July 2018 Debut of the Month | A feisty thriller that fizzes with intrigue, paranoia and a cast of fascinatingly flawed characters. For Jess “every waking moment is a flashbulb moment. I recall everything from the age of eleven like a never-ending motion picture,” which is why she became part of Professor Coleman’s intensive memory study Programme. Following a family tragedy and sick of Coleman’s invasive methods, Jess fled the study and assumed a new identity. She’s an engaging, refreshingly straight-talking narrator, not always likeable, but consistently clever and ten steps ahead of everyone around her. But further tragedy follows at her new school when Hanna, her roommate, falls to her death. While Jess tries to figure out who’s behind the mysterious postcards she finds in the wake of Hanna’s death, she falls for new boy Dan and confides in him as it emerges that Professor Coleman wants her back. A tangle of questions arise as Jess tries to keep herself safe, and the answers are revealed with terrific tension as a series of damning discoveries set the stage for an explosive showdown. Recommended for YA readers who like their fiction fast-paced and full of psychological thrills and chills.
Shortlisted for the UKLA Book Awards 2019 | July 2018 Book of the Month | Shortlisted for the YA Book Prize 2018 | Shortlisted for the Centre for Literacy in Primary Poetry Award 2018 | One of Our Books of the Year 2017 | Shortlisted for the Costa Children's Book Award 2017 | | A book to break your heart, quicken your blood and stir your soul by one of the most outstandingly distinctive writers to have emerged in a long, long time. New Yorker Joe Moon was only seven when he took the call in which his big brother Ed told him he'd been arrested because “they think I done something real bad”. That “something” led to Ed winding up on death row, convicted of murdering a cop, though he insists he’s innocent. Ten years later, now Ed’s execution date has been set, Joe travels to Texas to say goodbye. The sublimely-formed structure slips between present and past, recounting the brothers’ troubled upbringing - how their Mom took off; how Aunt Karen took control and decided that Bible study and never mentioning Ed again was the only route to their salvation. While she insists that there’s no point wasting life or money helping someone who wasn’t sorry, Joe sees things differently. “He's my brother,” and that’s really all that matters. He has to see him. Lawyer Al, who’s taken on Ed’s case for free, offers some hope, but time is running out. “It's better to be guilty and rich, I reckon,” Joe remarks, as he experiences the excruciating injustices of a legal system in which the harshness of a sentence depends on where a crime takes place, who the victim was, and who you can afford to pay to represent you (crucially, Ed had no representation when he was first arrested). Once again, Crossan's free verse form is breathtakingly powerful - always the right word, in the right place, at the right time. Yes, this is harrowing and heartbreaking, but the kindness of the strangers Joe meets in Texas is achingly uplifting, as is the deep bond of love between Joe and Ed. This really is a magnificent feat of writing.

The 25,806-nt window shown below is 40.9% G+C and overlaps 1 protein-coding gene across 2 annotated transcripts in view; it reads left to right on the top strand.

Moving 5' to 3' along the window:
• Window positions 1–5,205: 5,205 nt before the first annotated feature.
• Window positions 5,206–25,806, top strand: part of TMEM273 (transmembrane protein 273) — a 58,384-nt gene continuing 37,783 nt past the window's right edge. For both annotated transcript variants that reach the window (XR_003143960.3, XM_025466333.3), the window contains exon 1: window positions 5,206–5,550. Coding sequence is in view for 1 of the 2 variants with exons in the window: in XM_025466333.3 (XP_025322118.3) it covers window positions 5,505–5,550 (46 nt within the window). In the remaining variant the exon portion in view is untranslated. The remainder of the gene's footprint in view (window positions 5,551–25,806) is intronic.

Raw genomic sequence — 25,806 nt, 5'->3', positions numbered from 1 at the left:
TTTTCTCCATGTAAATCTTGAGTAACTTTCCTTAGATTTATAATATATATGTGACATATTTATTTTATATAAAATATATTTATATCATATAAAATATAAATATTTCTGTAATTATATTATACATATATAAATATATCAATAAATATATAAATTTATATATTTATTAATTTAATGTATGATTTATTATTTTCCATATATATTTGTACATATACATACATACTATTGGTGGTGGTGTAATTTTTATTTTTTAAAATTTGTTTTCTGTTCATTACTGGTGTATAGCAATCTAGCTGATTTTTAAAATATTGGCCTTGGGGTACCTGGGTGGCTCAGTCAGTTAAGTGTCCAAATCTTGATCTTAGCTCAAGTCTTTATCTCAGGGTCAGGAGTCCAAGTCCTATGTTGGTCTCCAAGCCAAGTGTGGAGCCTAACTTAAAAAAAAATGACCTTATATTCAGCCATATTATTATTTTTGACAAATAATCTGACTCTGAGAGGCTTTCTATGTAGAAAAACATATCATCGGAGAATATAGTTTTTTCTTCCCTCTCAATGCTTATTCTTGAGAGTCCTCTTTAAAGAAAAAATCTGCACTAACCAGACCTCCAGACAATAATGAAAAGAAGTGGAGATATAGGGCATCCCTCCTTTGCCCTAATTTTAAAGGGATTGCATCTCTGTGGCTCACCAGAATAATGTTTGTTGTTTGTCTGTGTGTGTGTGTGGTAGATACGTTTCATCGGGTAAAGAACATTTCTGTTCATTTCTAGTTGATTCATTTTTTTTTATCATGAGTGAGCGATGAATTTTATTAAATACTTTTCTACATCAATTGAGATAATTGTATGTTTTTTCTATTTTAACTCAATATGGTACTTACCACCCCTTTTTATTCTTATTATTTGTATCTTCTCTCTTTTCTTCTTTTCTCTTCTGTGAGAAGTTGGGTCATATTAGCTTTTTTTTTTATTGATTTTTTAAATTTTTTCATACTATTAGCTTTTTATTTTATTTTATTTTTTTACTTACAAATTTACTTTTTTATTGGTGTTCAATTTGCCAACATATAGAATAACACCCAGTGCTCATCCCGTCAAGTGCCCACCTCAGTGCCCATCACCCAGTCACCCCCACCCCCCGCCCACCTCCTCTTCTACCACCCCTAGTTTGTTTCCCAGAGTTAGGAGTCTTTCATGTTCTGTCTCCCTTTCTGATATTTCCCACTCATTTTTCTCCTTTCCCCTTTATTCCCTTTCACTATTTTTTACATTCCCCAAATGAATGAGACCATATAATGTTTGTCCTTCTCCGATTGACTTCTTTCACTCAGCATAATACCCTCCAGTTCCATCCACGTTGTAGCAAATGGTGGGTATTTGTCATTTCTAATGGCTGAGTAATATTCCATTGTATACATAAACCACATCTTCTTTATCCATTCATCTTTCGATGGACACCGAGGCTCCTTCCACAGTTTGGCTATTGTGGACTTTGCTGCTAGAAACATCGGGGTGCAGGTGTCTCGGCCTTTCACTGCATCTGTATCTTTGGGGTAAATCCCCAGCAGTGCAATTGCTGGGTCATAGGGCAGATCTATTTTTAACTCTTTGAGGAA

One of our 2018 Books of the Year | July 2018 Debut of the Month |Historian Janina Ramirez’s TV programmes are as inspiring as they are informative. Her passion for Viking history comes through loud and clear in this story for young readers, which is also inspiring, and a great crime mystery too. Young Alva lives with her mother, uncle, baby brother and pet wolf Fenrir in the Viking settlement Kilsgard. Her father is away ‘a-Viking’ and much missed. The peace of their community is disturbed by the arrival of an English monk. He says he’s on the trail of treasure – certain to catch Viking attention – but has been attacked, a companion kidnapped. Alva is determined to investigate and soon on the trail, at first independently, then as semi-official assistant to her investigator uncle. The mystery comes closer to home still when the two discover secret messages from Alva’s father amongst the clues. Readers will pick up a real sense of Viking life as they compulsively turn the pages of this gripping adventure and Alva is a great new character in children’s books. Readers who can’t wait for the next book in the series will enjoy Caroline Lawrence’s historical crime series The Pinkerton Mysteries or the Artie Conan Doyle series by Robert J. Harris.